The skills section of your resume sums up your expertise and skill sets to the hiring manager in a short, easy-to-read list.
Take a look at this skills section example from a data entry clerk resume:
6 additional resume sections (optional)
Now that you have a good understanding of the required parts of a resume, knowing which optional sections to add can be a powerful tool to best display your diverse qualifications.
While none of these resume sections are required, they can help paint a fuller picture of who you are and what value you’ll bring to the organization if hired.
One of the best ways to make your resume is by filling out one of our free resume templates. All our templates are designed by experts and free to download for Microsoft Word or Google Docs.
1. Training, certifications, and licenses
Many professions, such as personal trainers, coaches, or teachers, require outside training to be considered qualified for their jobs. So it makes sense to include certifications on a resume.
You can choose to include your training, certifications, or licenses in your education section or in its own dedicated section toward the bottom of your resume.
Here’s an example of an RN license on a nursing resume:
2. Language skills
Language skills can be a huge asset in many professions that require you to work with international customers and clients.
Typically, listing your foreign language abilities in your resume’s skills section will suffice, but if you really want to draw attention to it, consider making a dedicated “Languages” section.
It’s a good idea to note your proficiency level (native, fluent, proficient, etc.) next to each language you include.
Here’s how you might list language skills on a resume:
- Spanish (native)
- Arabic (advanced)
- French (beginner)
3. Projects & freelance work
Putting your personal projects or freelance work on your resume is a great way to portray your nontraditional work experience.
Consider making a dedicated section for projects if you have both traditional and freelance work experience.
If you’re a full-time freelancer, putting all of your projects or freelance work under your work experience section is fine.
Whichever method you choose, include the name of the project or client, the duration, and three to five bullet points detailing your responsibilities.
4. Volunteer work
Putting volunteer work on your resume is a good method for highlighting leadership and community involvement. It’s also a good way to emphasize unique skills you developed through volunteer activities.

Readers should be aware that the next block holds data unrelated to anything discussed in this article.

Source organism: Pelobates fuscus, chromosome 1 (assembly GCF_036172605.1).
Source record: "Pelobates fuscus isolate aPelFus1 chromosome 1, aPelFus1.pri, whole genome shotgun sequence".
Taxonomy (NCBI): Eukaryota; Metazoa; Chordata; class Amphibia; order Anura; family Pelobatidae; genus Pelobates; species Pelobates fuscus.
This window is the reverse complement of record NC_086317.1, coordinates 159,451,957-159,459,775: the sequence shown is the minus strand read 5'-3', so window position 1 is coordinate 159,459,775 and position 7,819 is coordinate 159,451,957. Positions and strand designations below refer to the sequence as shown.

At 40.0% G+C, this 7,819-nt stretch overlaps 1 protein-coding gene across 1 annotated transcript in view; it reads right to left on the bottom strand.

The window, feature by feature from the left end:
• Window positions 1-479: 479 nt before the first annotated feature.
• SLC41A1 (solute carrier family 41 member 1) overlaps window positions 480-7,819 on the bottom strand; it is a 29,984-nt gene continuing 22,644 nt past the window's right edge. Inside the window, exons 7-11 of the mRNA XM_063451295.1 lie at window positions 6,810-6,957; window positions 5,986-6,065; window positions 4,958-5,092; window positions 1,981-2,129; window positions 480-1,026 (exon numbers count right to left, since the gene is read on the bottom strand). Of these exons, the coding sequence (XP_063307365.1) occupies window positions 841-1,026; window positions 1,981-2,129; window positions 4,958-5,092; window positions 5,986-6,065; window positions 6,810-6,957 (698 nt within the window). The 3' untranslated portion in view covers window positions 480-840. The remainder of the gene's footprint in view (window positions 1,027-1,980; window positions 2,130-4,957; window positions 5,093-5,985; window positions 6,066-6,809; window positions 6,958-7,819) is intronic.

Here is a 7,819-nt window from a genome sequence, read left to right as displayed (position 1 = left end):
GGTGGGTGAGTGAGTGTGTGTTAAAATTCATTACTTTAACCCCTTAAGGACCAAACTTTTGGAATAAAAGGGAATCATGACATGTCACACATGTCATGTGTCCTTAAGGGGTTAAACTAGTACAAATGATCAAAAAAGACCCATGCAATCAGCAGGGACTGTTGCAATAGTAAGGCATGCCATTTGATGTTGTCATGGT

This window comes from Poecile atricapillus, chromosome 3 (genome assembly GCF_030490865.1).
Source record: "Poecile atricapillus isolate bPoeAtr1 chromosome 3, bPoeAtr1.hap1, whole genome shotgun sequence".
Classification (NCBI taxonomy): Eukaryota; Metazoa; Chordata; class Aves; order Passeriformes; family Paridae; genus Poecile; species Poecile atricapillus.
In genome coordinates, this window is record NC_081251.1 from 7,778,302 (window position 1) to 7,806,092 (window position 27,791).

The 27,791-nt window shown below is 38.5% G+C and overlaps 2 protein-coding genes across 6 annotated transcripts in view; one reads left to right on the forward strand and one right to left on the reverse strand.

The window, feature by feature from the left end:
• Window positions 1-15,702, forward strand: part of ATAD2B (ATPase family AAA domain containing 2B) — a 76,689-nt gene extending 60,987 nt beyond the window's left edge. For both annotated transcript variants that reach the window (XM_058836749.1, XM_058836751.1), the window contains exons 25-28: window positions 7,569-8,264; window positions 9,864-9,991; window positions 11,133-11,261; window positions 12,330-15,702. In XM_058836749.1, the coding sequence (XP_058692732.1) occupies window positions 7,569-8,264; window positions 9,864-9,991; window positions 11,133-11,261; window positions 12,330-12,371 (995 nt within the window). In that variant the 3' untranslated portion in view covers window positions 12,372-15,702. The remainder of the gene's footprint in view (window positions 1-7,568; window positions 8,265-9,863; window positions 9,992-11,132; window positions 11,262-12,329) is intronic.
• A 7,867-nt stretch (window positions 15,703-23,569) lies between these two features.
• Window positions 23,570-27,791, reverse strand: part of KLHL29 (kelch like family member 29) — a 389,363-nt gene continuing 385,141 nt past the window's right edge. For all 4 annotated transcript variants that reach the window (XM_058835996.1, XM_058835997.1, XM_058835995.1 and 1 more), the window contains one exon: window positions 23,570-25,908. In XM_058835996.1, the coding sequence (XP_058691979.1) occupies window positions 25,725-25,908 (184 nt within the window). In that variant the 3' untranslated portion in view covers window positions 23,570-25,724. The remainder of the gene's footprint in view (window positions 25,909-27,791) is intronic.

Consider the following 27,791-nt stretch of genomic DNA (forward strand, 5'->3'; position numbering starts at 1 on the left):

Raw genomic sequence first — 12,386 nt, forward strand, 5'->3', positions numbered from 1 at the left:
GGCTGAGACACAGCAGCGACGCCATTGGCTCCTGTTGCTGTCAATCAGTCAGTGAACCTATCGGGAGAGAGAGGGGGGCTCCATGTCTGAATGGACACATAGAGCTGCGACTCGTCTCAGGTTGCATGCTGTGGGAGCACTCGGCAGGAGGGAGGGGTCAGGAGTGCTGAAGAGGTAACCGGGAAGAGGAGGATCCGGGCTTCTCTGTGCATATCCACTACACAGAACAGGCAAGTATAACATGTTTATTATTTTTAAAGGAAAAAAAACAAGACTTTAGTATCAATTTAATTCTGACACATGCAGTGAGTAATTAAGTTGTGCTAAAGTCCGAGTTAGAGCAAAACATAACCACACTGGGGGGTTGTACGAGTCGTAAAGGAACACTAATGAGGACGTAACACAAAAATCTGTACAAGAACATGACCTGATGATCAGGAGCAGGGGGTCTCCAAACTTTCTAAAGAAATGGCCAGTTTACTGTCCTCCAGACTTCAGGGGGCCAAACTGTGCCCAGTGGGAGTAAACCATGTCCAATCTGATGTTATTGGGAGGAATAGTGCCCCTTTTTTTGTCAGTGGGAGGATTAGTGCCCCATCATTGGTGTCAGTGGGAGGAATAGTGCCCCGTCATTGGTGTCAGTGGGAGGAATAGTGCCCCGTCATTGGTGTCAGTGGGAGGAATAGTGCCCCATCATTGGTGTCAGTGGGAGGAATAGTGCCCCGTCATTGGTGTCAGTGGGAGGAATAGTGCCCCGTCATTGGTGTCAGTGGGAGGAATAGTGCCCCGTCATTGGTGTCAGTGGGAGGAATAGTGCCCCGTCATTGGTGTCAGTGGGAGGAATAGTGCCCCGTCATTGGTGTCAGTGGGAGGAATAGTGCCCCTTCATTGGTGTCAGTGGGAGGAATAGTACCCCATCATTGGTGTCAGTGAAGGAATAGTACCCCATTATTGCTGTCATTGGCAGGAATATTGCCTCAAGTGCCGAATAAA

When listing volunteer work, there are two methods. First, if your volunteer experience is highly relevant to the position you’re applying for, treat it the same as professional experience by listing it in your work experience section with three to five bullet points describing your responsibilities.
If your volunteer experience is less relevant to the position, but still worth highlighting, list it in a dedicated section toward the bottom of your resume with one or two bullet points describing what you did.
Here’s an example of how to list volunteer experience on a high school student’s resume:
5. Awards and honors
Listing awards on your resume is an excellent way to add credibility to your qualifications and expertise.
When listing awards and honors, you’ll want to display the award name, date received, and purpose.
Academic awards should be listed in your education section in a bullet point underneath your degree. All other professional awards can be listed in a dedicated “awards” section.
Take a look at how to format awards on a resume:
6. Hobbies and interests
Lastly, listing hobbies and interests on your resume is a good way to show off some of your additional skills and give your resume a personal touch.
That being said, hobbies and interests are less relevant to the job compared to other resume sections, so it’s best to leave them off if your resume already has a lot of information on it.
Here’s how you might format hobbies and interests on your resume: